Some centres in other parts of the country, including Ontario, are requiring proof of vaccination before a patient is approved for the life-saving surgery.
BC Transplant, located in Vancouver, said COVID-19 vaccination is not required to be eligible for a transplant, but programs in the province are actively reviewing it.
“The transplant programs are strongly encouraging all pre-transplant patients to be vaccinated against COVID-19, as they do with many other vaccine-preventable infections,” the agency said in a statement.
Similarly, Alberta Health Services told The Canadian Press it has long been a requirement that patients preparing for transplant have all vaccines to help maximize their chances of success post-transplant. It notes, however, it’s only a practice guideline at this point.
Saskatchewan has also not made any changes.
“Saskatchewan’s organ transplant teams are strongly supportive of all recipients and donors having COVID vaccinations, and the issue of requiring these vaccinations in recipients is actively being discussed,” Lisa Thomson, a spokeswoman for the Saskatchewan Health Authority, said in a statement.
The Ajmera Transplant Centre at Toronto’s University Health Network recently announced its decision to implement a policy that requires patients who may benefit from receiving a transplant be fully vaccinated against COVID-19 before they are listed for solid organ transplant.
However, there may be exemptions for medical reasons or in cases of urgent need of a transplant.
“We all recognize that (COVID-19) is a massive, massive risk factor. The prudent and ethical thing to do to protect patients and to protect each other, and show fidelity and respect to those organ donors, is to require this (policy) to be a price of pass and go,” UHN president and chief executive officer Kevin Smith said in an interview.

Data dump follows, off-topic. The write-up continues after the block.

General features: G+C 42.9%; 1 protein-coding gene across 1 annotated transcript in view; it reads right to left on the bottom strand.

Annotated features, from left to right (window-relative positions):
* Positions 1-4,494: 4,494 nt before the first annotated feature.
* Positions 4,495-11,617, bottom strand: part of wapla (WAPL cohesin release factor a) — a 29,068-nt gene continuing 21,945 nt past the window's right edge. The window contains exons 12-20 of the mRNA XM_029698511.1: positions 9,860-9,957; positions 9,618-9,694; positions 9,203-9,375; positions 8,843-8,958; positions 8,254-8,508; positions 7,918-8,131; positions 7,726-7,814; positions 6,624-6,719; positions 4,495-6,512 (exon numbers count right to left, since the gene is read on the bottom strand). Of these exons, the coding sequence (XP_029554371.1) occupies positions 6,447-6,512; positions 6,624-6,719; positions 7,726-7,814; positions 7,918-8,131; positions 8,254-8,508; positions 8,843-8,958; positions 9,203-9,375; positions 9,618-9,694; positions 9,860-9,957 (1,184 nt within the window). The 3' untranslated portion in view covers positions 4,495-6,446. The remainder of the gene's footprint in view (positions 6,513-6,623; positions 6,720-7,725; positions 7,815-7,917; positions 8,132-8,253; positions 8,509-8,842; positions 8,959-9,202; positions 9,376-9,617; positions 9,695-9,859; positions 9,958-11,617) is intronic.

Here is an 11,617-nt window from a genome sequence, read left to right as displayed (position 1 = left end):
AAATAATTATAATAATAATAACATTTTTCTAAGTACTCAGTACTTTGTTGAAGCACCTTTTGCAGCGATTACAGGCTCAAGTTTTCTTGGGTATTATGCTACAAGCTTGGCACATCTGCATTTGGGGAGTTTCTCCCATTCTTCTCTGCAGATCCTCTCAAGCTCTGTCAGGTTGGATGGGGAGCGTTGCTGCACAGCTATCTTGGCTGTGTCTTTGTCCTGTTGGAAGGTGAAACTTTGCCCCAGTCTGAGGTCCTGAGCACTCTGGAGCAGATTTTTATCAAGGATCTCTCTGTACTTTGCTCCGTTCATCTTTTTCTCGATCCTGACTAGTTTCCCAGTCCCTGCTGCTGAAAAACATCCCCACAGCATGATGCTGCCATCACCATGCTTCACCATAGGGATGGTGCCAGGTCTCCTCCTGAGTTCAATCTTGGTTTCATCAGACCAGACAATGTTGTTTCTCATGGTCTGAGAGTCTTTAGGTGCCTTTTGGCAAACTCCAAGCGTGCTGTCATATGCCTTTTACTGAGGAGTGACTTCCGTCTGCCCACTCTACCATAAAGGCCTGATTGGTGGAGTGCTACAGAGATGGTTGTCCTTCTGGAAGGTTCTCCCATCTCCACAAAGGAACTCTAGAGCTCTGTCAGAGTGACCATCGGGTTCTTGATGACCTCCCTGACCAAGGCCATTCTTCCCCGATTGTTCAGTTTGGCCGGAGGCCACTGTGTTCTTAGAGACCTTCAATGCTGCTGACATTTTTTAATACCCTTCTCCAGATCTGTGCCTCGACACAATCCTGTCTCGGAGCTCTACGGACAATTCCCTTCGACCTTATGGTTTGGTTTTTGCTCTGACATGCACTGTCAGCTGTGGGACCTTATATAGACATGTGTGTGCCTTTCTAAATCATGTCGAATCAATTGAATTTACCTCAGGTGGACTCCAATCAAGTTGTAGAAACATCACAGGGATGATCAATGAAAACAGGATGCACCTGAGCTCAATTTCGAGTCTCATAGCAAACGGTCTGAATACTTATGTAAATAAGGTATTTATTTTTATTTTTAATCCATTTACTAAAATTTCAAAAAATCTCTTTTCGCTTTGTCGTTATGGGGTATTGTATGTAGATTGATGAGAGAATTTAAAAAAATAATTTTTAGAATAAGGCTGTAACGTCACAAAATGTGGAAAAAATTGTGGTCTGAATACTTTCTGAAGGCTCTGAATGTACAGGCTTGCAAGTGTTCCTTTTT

The decision to enact the policy is based on a few factors, according to the organization.
It said transplant patients are severely immunocompromised because of lifelong treatment to prevent rejection of a new organ. If someone who is immunocompromised gets COVID-19, they are at a very high risk of being hospitalized or placed on ventilation.
Unvaccinated recipients could also pose a risk to other patients post-surgery. Transplant recipients have high health needs after their transplants and require frequent visits to a hospital. These individuals may pose a greater risk of spreading illness, should they get infected, to other immunocompromised patients in an inpatient or outpatient setting.
“Thinking about an outbreak in an environment like that would be just a massacre,” Smith said.
Infectious disease experts noted this type of policy isn’t new.
“There’s just requirements pre-transplant in order to be eligible for listing. Some of it is complying with some of the medical measures to see if patients would be eligible,” said Dr. Dima Kabbani, an assistant professor in the division of infectious diseases at the University of Alberta.
Kabbani added pre-transplant vaccine recommendations are already in place for hepatitis B, pneumococcal disease and influenza.
Manitoba’s Shared Health said there is no requirement for Manitobans awaiting a transplant to be vaccinated for COVID-19, but noted patients may be required to show proof of vaccinationif there are requirements elsewhere.Kidney transplants are performed in the province while all other organ transplants take place in other provinces.
Jessica Bailey, 35, is living with stage five kidney disease and awaiting a transplant in Saskatoon.
The government has postponed surgeries as the province deals with a devastating fourth wave of COVID-19.
Bailey said she is not in favour of requiring recipients to be vaccinated against COVID-19. She said she is double vaccinated but believes recipients should still have the choice on whether they want the vaccine.
She does encourage patients who may be on the fence to look at the bigger picture.
“If you can get a transplant just by getting the vaccine, go and do it. Pick and choose your battles,” Bailey said.
This report by The Canadian Press was first published on Oct. 15, 2021.
This story was produced with the financial assistance of the Facebook and Canadian Press News Fellowship.
Brittany Hobson, The Canadian Press